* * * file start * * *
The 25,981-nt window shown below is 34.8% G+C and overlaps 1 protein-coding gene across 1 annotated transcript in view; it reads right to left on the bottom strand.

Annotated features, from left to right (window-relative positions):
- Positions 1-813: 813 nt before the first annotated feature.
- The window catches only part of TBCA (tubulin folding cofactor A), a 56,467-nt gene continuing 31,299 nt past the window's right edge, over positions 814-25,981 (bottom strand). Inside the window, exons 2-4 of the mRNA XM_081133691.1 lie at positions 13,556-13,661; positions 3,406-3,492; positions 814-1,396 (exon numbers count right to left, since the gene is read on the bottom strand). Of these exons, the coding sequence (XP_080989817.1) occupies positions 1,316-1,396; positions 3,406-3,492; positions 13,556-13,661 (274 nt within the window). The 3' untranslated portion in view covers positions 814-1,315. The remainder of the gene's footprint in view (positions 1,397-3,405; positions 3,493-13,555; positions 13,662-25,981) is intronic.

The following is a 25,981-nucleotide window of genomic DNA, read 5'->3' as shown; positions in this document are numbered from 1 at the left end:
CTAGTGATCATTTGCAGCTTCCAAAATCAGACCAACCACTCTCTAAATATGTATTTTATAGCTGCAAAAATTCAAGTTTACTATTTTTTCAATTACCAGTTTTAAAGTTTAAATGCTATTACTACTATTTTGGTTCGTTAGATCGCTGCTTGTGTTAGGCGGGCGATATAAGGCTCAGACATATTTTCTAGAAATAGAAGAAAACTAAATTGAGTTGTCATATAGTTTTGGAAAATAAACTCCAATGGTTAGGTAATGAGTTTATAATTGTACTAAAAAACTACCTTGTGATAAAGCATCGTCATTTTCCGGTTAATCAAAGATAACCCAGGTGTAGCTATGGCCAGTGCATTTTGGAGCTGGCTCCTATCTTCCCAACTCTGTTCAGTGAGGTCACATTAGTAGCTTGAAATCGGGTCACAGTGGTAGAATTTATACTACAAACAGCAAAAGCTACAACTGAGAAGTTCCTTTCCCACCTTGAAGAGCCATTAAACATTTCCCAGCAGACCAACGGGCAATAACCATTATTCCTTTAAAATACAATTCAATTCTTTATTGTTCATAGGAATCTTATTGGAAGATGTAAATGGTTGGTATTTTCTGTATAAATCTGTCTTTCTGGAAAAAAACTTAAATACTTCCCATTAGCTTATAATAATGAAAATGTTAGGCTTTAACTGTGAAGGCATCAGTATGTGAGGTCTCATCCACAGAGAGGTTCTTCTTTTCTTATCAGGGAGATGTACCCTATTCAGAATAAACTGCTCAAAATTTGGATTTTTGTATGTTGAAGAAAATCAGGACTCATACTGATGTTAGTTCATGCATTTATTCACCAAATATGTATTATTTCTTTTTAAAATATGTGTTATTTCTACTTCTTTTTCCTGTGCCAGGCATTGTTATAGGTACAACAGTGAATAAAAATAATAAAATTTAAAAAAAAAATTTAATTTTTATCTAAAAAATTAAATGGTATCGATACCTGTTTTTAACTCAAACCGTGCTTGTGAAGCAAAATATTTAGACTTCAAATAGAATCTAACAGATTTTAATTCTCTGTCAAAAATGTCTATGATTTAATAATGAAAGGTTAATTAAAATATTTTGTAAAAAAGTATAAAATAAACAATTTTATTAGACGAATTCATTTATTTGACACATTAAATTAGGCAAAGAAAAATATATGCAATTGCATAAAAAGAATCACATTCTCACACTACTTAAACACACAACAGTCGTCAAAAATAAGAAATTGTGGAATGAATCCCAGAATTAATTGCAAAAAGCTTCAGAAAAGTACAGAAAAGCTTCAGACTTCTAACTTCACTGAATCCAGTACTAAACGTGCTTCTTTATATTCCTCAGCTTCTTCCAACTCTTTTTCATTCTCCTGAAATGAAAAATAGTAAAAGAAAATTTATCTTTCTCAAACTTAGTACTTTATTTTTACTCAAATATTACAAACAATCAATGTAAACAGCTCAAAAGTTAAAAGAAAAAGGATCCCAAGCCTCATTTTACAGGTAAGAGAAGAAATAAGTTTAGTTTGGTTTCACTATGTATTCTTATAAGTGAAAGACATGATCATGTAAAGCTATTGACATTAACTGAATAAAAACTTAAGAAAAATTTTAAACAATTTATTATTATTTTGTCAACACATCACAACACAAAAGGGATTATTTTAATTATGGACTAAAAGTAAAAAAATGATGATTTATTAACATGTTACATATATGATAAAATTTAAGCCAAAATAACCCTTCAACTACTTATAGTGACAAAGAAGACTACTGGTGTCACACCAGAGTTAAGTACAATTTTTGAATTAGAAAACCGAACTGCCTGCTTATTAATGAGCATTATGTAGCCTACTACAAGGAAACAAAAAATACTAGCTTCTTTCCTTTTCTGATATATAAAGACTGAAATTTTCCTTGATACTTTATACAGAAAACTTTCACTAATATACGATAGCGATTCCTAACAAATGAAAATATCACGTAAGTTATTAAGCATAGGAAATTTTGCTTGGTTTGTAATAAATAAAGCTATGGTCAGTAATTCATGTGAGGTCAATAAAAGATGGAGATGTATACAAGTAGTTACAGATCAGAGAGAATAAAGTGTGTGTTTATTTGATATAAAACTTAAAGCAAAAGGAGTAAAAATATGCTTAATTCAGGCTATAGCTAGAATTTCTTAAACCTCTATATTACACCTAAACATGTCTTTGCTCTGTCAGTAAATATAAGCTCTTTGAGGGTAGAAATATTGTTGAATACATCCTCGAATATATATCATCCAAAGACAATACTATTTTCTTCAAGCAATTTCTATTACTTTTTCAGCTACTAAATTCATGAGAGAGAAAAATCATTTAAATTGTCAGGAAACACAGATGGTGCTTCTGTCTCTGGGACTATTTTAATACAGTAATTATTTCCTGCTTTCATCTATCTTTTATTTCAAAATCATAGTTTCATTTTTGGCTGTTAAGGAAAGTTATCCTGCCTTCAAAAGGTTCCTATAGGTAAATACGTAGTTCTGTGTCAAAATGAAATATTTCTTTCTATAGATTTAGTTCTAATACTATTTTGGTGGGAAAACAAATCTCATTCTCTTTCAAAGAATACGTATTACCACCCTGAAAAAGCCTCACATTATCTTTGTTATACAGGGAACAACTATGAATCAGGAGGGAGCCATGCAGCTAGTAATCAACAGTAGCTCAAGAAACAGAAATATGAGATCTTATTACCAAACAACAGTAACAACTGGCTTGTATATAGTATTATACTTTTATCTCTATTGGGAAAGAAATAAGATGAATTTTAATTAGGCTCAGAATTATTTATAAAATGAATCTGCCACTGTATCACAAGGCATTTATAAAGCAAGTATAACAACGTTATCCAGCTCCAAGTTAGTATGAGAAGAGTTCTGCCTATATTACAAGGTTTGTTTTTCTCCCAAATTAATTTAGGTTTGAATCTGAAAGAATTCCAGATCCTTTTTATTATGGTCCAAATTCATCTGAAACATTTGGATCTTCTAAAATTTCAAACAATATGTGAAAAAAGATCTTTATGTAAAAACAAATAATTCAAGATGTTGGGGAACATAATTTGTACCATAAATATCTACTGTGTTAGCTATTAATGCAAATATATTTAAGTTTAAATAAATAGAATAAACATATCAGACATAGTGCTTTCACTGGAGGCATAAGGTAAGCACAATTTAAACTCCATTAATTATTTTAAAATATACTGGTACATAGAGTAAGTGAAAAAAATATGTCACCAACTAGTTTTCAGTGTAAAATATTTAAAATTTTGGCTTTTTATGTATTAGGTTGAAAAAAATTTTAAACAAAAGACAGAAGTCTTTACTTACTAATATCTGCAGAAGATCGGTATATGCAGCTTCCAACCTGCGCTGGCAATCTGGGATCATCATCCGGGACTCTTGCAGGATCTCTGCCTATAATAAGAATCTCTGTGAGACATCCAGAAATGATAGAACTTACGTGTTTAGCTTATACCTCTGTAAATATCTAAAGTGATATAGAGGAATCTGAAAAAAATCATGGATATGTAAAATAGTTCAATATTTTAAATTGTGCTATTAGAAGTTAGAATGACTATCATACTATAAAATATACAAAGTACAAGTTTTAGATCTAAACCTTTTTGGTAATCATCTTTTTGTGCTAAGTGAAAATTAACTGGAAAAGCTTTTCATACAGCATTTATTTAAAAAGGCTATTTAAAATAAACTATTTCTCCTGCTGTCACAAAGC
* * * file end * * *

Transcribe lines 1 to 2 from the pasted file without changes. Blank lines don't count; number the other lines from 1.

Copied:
The 25,981-nt window shown below is 34.8% G+C and overlaps 1 protein-coding gene across 1 annotated transcript in view; it reads right to left on the bottom strand.

Annotated features, from left to right (window-relative positions):